Muddy water Determine the cause: Keep domestic ducks and geese away from the pond Maintain good vegetative cover throughout the watershed Plant windbreaks to decrease wind-related wave action www.morningsidepark.org
Muddy water from clay particles Apply alum or other materials Add organic matter (barley hay) www.conservect.org
Leaky ponds Determine the cause For porous soils, use bentonite clay applied to dry pond soils at a rate of 1 to 3 pounds per square foot of basin Incorporate the clay into the soil using a rototiller or disk, then compact it with a “sheep’s foot” roller or soil compactor
Leaky ponds Commercial pond liners are available, but are expensive Drought conditions can cause cracking and leaking www.geomembranes.com
Tips for controlling algae Reduce nutrients, especially phosphorus Try biological controls, such as barley straw – may not be effective Improve pond aeration Remove by hand (for filamentous algae) Apply chemicals
Excess aquatic vegetation Consider mechanical removal or sterile grass carp to eat plants. Check with your fisheries department to see if permits are needed. www.thebestlinks.com
Excess aquatic vegetation Chemical controls www.dunnsfishfarm.com www.macarthurwatergardens.com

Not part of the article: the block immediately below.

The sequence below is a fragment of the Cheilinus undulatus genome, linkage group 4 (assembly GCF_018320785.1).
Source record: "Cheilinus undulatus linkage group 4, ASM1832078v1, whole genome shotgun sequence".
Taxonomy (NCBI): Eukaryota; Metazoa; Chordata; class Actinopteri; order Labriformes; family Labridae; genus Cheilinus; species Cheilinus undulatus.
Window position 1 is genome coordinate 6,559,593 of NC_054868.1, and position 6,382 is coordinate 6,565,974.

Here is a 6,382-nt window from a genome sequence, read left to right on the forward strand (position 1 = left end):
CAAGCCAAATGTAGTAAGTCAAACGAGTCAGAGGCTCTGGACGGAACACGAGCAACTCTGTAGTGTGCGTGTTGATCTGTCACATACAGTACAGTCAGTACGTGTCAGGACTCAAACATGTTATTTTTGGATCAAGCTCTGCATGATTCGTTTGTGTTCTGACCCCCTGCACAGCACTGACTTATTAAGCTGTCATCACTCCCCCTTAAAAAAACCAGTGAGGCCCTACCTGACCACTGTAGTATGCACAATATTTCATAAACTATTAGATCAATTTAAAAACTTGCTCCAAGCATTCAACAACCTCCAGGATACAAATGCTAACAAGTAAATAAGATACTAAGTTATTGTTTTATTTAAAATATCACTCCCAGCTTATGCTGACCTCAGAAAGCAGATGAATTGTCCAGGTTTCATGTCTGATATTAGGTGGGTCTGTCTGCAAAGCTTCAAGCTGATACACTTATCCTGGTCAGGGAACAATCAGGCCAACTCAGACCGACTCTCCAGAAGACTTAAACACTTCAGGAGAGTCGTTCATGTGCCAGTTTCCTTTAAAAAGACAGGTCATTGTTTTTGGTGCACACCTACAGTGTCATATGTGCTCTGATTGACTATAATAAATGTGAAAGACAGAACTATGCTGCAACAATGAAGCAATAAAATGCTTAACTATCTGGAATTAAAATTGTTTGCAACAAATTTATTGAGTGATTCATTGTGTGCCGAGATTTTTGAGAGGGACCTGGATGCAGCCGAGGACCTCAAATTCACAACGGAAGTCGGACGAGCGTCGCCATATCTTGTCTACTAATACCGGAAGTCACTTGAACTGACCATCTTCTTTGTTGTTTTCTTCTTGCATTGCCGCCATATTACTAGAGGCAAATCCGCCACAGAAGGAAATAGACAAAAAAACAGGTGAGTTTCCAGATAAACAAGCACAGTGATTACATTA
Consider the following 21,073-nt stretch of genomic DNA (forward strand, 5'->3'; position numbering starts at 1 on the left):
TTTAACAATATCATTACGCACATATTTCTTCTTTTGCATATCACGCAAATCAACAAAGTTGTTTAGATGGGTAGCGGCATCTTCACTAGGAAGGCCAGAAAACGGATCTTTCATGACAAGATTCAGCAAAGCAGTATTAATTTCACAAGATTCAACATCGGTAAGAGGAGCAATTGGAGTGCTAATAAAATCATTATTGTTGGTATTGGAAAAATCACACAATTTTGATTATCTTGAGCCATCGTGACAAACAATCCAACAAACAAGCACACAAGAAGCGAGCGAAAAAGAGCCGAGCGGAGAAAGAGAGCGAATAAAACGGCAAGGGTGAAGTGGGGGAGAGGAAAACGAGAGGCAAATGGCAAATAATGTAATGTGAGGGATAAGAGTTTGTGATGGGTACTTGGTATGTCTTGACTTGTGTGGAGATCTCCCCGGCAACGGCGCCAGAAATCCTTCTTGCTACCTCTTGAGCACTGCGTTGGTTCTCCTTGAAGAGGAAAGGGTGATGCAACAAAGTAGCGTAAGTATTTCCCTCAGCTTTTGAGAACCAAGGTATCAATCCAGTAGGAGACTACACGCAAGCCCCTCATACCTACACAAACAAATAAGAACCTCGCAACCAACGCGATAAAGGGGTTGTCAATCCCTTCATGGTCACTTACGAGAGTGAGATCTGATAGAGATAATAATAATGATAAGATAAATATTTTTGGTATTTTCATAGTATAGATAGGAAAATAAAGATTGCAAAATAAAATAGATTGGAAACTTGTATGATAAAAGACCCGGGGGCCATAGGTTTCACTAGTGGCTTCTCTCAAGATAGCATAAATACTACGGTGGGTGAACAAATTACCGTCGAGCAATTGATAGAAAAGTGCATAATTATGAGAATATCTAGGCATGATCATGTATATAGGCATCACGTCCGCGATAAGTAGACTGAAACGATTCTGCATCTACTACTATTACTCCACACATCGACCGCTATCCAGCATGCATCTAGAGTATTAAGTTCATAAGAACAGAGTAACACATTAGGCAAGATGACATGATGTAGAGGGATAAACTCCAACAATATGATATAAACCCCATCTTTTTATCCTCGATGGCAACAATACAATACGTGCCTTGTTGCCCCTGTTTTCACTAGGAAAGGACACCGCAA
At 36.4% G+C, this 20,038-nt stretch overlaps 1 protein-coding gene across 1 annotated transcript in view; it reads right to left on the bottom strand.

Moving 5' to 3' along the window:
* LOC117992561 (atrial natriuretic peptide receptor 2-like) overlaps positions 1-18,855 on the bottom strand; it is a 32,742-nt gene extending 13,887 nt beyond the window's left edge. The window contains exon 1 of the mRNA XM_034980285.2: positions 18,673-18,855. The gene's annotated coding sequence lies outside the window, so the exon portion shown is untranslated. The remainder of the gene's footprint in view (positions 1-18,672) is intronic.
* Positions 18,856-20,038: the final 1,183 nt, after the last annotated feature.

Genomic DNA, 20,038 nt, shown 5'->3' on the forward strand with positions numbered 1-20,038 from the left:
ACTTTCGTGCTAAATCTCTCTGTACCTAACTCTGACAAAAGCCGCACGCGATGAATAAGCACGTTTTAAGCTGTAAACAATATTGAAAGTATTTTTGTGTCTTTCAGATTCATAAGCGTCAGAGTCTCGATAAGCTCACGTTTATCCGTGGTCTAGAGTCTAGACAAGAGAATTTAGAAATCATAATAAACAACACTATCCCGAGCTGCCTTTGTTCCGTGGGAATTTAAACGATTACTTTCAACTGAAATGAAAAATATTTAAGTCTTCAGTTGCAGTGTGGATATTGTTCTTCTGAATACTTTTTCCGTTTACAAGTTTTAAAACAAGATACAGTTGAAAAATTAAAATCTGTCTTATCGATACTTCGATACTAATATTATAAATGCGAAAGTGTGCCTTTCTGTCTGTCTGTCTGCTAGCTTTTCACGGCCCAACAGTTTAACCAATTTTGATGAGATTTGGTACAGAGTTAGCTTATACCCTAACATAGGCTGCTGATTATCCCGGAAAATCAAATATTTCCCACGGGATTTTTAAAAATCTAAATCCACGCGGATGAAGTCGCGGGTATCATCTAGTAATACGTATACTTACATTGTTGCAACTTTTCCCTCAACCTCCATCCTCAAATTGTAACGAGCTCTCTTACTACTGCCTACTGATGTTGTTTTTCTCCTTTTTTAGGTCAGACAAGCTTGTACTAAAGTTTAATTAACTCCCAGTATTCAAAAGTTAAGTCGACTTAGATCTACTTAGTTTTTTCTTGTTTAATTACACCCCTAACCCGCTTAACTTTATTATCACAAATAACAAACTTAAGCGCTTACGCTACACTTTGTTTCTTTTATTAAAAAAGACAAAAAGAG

Fish kills Causes include: Lack of dissolved oxygen (summer problem) Decaying aquatic vegetation Hot water Chemical contamination Diseases www.epa.qld.gov.au
Tips for avoiding fish kills Consider adding an aeration system to increase dissolved oxygen Avoid using toxic materials and fertilizers adjacent to the pond Don’t make lawn pesticide applications in the pond drainage area if it will rain, or if you irrigate with pond water Fence out grazing animals
Wildlife damage Burrowing animals Muskrats and beavers Nuisance fish, fish diseases and parasites Waterfowl, especially Canada geese (manure, aggressive males, honking, etc.) U.S. Fish & Wildlife Service
Wildlife damage To the pond itself To other parts of your property If you provide water, they will come! U.S. Fish & Wildlife Service
Mosquitoes Aquatic plants at the surface can provide shelter for mosquito larvae Shallow water less than 1 inch deep can provide a safe place for mosquito larvae to grow Plants hanging into the pond can provide shelter for mosquito larvae Graphic adapted from www.mosquitoes.org by A. Miller
Tips for mosquito prevention Add mosquito-eating fish Don’t let plants touch the water surface Avoid fertilizer and nutrient contamination of the pond www.ventura.org
Tips for preventing pond problems Don’t build one in the first place! Fence livestock out of the pond and provide an alternate freeze-proof, year-round watering source USDA NRCS
Tips for preventing pond problems Maintain deep pond edges to deter the growth of aquatic weeds (3 to 4 feet) Maintain healthy vegetation on the margins of the pond Manage your pond to minimize problem algae that may shelter mosquitoes. Nutrient control will help reduce algae blooms.
Homework Inventory your pond. What’s growing on the banks? What’s growing in the water? How deep is the pond? What temperature is the water? Do the jar test. If you don’t have a pond, write your own personal pro and con list.